One traditional alternative to this process view about theodicy is to say that God has all the power and that anything that happens is predetermined by God – and therefore good since God wills it. This is what Calvinists generally affirm, but it results in having to deny real human freedom. As Mesle points out, Luther also came to this conclusion by affirming God’s absolute omnipotence. Another problem this position raises is that we lose contact with the words good and love, since what is good and loving for God seems to be an absolute mystery to human understandings of these words. They become meaningless if God's goodness and love are so different from what we mean about them. If God permits the Holocaust to occur despite the power to stop such evils, then what is good and loving for God is clearly nothing like what is good and loving for humans. To assert otherwise is, to be blunt,
|Rabbi Harold Kushner|
Another traditional alternative, popularly argued for by C.S. Lewis, to the process view is to say that God is omnipotent but does not cause our decisions. God only foreknows our supposedly free decisions since God sees time like a pre-written book or vinyl record that is merely playing out before a God who exists outside of time, unaffected by change (note how this assumption is rooted in the dangerous logic of omnipotence!). But Mesle rightly argues that this would not allow for true human freedom: “perfect divine foreknowledge means that real freedom is impossible” because genuine alternatives are ultimately illusory. Instead, “God’s knowledge is constantly changing."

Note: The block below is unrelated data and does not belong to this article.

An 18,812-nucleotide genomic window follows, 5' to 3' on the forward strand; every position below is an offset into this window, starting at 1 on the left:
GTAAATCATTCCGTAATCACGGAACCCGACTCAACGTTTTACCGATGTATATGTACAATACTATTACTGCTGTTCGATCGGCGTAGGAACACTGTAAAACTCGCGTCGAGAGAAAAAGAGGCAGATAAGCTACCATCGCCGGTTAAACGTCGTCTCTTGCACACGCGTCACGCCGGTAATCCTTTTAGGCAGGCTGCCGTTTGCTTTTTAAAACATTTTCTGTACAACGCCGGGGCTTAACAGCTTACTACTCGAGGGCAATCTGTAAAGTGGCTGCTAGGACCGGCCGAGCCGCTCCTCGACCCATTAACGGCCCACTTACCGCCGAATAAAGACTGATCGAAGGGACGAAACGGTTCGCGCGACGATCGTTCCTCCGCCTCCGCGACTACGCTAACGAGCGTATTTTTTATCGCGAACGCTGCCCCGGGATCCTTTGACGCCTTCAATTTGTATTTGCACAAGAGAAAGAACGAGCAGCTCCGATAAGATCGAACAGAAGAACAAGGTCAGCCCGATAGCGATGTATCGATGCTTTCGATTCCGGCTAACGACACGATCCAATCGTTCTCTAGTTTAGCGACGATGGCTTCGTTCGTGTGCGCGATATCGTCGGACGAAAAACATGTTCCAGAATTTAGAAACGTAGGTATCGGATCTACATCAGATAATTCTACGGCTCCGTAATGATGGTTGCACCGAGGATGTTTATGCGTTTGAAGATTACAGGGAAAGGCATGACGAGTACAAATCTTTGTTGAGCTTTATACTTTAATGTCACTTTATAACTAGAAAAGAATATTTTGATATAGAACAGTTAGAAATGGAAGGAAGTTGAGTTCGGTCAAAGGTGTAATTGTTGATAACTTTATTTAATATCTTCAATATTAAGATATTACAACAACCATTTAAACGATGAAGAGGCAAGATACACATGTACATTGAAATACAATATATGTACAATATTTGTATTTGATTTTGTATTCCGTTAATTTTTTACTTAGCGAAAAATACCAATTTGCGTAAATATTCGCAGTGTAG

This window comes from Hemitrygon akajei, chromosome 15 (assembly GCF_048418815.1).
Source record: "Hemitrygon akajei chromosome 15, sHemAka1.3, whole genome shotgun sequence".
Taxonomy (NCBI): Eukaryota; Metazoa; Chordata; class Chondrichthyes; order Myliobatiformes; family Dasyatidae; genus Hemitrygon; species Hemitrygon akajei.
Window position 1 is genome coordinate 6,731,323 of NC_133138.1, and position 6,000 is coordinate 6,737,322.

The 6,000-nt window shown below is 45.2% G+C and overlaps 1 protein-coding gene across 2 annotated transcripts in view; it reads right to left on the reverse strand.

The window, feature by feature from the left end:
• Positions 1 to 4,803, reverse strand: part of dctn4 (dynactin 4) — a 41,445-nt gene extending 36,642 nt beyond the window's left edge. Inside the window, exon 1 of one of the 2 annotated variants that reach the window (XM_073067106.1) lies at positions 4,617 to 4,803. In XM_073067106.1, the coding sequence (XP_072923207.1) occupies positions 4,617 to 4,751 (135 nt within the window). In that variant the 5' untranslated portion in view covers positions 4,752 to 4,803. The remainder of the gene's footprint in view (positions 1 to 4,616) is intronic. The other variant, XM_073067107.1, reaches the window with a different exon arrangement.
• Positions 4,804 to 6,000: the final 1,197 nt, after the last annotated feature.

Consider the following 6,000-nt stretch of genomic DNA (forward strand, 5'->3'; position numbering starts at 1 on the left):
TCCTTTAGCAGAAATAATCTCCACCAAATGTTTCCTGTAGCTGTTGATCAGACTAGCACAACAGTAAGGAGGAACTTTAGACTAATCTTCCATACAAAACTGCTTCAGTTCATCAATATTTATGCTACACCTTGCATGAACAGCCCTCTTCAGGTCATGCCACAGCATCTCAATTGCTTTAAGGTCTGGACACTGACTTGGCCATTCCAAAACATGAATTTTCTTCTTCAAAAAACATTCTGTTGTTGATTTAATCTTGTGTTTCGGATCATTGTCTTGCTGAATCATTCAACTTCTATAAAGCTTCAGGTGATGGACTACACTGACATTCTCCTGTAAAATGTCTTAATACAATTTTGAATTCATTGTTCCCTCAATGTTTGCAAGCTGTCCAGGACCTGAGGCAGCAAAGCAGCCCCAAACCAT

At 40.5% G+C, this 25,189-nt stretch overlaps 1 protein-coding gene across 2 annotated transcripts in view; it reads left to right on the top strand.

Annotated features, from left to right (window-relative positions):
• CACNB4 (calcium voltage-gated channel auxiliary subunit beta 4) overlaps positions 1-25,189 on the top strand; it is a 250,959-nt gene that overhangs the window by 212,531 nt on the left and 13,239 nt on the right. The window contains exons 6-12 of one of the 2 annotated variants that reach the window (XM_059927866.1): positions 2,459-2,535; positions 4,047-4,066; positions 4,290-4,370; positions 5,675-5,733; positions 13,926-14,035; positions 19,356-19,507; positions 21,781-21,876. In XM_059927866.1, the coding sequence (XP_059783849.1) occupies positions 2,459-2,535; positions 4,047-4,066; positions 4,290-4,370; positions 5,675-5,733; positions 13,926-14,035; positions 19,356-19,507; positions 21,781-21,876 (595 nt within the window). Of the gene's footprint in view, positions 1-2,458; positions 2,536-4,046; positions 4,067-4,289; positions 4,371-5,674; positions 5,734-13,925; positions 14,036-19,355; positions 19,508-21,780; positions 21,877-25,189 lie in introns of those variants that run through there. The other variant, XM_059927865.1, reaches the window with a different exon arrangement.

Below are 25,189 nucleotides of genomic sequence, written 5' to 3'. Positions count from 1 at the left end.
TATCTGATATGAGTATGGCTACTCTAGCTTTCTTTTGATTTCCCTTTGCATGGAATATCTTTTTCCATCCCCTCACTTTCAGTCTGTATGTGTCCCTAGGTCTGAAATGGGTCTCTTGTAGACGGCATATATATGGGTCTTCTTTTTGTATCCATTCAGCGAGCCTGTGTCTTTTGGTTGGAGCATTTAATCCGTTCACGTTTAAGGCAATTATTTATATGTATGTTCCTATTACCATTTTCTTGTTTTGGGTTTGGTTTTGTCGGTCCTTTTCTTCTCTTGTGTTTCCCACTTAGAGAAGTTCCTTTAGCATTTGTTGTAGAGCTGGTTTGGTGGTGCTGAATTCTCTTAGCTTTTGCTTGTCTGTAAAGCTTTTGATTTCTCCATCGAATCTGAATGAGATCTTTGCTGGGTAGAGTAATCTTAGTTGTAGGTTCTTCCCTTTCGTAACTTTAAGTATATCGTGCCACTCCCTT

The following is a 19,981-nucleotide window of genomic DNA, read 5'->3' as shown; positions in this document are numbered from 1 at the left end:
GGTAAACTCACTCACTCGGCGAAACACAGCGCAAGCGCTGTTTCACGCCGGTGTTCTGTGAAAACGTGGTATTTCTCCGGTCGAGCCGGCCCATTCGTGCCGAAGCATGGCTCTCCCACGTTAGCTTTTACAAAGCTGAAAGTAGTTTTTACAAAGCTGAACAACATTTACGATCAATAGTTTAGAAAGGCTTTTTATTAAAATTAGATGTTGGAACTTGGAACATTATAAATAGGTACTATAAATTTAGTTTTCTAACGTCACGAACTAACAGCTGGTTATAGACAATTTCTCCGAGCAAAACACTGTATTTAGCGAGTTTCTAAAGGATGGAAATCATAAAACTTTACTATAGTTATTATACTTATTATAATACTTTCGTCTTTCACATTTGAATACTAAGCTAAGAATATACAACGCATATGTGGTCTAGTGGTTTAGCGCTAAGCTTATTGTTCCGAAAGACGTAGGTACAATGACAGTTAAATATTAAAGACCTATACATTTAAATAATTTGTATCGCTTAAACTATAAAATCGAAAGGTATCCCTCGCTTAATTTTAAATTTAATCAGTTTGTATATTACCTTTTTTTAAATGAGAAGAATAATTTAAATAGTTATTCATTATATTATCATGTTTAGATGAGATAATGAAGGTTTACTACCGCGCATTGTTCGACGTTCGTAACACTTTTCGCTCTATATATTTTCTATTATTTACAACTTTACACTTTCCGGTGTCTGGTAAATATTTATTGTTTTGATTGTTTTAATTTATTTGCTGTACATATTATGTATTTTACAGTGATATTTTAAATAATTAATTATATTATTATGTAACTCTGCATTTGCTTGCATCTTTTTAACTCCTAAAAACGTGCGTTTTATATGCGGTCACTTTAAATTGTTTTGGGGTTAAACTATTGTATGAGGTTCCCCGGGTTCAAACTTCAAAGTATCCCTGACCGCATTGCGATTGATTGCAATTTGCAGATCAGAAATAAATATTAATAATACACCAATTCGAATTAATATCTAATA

If we take the process perspective, we are able to affirm that God is genuinely loving, good, and also the most powerful entity in existence. God is the ultimate model of persuasive power and the most-moved mover. God does not know the future except as possibilities but knows the past exhaustively in addition to everything happening in the present. In this sense, God is omniscient since the future does not exist as actuality yet but as mere possibility. God knows everything there is to know. Moving beyond the logic of omnipotence also allows us to genuinely affirm that God is affected and even changes – that is, God is neither impassible nor immutable. This is precisely what we would expect from a God who is essentially love.